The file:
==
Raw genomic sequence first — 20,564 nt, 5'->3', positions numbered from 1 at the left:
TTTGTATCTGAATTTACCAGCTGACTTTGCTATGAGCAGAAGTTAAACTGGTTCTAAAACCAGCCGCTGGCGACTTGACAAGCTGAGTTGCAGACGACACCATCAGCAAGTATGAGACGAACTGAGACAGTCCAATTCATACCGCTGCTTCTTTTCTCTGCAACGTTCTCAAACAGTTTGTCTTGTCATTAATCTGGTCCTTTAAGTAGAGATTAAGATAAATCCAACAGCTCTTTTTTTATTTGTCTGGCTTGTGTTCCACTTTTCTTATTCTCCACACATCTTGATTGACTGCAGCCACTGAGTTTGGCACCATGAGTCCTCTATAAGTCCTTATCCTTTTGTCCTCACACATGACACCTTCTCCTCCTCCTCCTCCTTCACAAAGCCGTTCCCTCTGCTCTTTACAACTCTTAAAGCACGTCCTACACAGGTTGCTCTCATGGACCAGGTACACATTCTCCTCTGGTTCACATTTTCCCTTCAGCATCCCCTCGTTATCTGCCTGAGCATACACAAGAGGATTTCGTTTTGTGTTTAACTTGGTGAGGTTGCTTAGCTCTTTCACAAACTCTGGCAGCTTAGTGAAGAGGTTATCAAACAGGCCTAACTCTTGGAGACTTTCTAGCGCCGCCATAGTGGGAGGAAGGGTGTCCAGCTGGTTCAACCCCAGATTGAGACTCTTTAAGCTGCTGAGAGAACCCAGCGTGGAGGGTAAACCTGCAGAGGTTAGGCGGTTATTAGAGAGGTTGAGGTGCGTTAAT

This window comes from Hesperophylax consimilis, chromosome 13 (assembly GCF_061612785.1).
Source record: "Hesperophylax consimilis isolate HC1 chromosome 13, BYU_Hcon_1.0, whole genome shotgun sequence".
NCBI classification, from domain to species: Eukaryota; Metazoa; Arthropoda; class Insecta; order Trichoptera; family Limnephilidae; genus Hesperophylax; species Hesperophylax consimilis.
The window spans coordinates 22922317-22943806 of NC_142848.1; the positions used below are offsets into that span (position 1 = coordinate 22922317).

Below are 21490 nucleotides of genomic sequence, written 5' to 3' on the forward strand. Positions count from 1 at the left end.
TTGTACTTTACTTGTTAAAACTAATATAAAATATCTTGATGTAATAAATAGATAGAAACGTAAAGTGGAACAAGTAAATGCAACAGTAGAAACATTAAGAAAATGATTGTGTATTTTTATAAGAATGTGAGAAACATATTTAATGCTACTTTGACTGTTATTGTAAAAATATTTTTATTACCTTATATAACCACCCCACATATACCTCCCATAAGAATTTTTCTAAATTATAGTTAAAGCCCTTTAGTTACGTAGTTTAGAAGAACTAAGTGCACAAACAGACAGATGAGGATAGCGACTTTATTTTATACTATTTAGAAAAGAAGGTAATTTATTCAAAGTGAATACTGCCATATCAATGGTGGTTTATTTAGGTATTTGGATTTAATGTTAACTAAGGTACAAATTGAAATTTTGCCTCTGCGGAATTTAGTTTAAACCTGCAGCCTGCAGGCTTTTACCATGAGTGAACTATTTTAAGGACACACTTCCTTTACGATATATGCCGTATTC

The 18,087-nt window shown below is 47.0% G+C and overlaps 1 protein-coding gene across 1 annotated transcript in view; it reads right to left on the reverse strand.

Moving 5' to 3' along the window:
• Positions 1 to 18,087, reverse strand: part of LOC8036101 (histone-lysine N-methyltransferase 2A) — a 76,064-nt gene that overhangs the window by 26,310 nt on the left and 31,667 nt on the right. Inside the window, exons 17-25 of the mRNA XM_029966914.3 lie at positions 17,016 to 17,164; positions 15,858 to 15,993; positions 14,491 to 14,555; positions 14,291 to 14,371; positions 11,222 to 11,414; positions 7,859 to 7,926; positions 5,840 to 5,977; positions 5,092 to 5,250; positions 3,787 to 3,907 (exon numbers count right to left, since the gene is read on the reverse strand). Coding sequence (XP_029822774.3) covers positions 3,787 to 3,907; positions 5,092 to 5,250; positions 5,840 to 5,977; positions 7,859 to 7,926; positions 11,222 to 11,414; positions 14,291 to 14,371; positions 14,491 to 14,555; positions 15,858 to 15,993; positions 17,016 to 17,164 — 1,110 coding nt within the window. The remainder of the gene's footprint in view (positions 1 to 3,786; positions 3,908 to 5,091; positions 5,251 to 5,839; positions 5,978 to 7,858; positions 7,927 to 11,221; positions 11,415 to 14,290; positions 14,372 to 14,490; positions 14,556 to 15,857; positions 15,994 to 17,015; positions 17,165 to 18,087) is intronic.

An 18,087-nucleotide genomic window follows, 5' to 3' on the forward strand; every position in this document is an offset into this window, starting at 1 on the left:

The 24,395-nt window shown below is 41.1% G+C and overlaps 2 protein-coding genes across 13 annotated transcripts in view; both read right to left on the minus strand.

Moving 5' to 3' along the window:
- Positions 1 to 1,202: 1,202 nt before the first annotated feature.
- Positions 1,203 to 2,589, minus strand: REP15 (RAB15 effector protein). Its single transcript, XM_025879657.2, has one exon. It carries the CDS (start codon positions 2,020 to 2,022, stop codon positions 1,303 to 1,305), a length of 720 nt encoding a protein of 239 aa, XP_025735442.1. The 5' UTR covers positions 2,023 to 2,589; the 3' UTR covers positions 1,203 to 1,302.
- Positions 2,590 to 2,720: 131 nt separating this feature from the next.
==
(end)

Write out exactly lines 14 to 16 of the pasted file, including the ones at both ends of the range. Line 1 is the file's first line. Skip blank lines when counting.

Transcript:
Moving 5' to 3' along the window:
- Positions 1 to 1,202: 1,202 nt before the first annotated feature.
- Positions 1,203 to 2,589, minus strand: REP15 (RAB15 effector protein). Its single transcript, XM_025879657.2, has one exon. It carries the CDS (start codon positions 2,020 to 2,022, stop codon positions 1,303 to 1,305), a length of 720 nt encoding a protein of 239 aa, XP_025735442.1. The 5' UTR covers positions 2,023 to 2,589; the 3' UTR covers positions 1,203 to 1,302.